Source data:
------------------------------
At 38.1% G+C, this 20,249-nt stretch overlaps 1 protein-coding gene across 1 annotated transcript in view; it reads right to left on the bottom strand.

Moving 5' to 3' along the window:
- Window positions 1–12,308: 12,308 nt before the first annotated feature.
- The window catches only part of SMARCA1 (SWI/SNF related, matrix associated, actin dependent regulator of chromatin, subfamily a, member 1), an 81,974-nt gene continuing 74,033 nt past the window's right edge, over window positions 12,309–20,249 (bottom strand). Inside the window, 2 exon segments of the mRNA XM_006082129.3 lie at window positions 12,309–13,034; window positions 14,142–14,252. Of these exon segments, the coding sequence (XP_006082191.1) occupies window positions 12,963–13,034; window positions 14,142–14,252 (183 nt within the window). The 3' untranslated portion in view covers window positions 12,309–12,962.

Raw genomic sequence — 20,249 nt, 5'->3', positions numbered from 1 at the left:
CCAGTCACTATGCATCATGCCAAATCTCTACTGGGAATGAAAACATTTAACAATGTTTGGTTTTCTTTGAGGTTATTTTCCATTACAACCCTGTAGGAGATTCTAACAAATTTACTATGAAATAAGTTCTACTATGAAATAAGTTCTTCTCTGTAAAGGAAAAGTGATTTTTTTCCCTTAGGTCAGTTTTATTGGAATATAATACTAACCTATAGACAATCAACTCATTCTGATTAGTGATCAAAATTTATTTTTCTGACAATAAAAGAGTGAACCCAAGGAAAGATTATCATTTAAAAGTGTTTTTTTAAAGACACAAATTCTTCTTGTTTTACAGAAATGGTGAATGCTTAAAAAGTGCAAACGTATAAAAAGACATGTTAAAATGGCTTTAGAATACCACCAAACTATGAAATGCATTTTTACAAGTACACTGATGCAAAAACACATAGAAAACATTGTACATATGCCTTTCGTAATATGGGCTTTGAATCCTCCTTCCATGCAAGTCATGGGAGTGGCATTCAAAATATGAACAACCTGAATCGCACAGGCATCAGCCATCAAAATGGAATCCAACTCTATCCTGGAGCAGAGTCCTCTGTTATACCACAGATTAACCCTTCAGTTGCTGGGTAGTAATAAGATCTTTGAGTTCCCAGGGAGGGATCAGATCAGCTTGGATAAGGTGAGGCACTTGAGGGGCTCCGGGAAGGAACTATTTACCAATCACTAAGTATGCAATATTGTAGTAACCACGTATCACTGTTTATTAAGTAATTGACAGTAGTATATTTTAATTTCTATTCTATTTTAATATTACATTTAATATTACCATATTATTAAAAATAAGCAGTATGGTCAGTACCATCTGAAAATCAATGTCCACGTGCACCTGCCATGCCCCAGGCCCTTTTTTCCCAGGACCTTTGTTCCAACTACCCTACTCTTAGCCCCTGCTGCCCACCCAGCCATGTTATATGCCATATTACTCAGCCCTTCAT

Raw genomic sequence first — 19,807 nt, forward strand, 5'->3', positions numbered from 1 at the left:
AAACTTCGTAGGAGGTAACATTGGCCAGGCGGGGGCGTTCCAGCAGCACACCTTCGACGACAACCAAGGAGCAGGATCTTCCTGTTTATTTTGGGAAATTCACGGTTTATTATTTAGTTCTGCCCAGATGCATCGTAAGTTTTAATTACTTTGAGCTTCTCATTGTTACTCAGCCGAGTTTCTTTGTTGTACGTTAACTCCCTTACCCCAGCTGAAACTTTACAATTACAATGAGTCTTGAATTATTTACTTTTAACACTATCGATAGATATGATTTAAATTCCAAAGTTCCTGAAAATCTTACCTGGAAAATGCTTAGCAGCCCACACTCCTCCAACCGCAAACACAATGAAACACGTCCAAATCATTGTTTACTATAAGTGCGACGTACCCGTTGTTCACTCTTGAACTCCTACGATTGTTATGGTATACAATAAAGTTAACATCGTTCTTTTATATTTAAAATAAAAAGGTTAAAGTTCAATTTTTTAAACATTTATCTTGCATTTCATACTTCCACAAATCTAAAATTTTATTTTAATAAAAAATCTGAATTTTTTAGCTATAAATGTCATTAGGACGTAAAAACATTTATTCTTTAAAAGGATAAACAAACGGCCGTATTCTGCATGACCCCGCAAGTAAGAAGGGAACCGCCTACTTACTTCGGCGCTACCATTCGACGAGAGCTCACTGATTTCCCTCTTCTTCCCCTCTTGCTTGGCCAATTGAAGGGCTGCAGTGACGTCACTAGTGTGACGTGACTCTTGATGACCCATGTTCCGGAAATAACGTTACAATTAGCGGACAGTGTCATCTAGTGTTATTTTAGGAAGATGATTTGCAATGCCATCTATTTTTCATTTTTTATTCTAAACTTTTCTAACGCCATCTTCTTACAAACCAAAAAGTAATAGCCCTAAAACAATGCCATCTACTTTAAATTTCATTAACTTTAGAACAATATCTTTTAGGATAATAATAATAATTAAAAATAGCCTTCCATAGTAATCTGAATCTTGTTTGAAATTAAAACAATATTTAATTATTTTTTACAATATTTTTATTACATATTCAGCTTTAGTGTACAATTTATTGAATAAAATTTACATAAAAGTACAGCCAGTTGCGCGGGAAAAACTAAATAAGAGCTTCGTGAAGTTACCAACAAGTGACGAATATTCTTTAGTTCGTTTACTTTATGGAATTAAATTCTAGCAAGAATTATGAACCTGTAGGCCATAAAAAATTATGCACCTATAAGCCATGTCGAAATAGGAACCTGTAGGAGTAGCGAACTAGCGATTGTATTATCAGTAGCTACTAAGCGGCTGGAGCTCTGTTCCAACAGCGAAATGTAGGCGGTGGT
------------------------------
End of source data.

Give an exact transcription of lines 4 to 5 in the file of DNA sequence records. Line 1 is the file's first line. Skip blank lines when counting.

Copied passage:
- The window catches only part of SMARCA1 (SWI/SNF related, matrix associated, actin dependent regulator of chromatin, subfamily a, member 1), an 81,974-nt gene continuing 74,033 nt past the window's right edge, over window positions 12,309–20,249 (bottom strand). Inside the window, 2 exon segments of the mRNA XM_006082129.3 lie at window positions 12,309–13,034; window positions 14,142–14,252. Of these exon segments, the coding sequence (XP_006082191.1) occupies window positions 12,963–13,034; window positions 14,142–14,252 (183 nt within the window). The 3' untranslated portion in view covers window positions 12,309–12,962.

Raw genomic sequence — 20,249 nt, 5'->3', positions numbered from 1 at the left: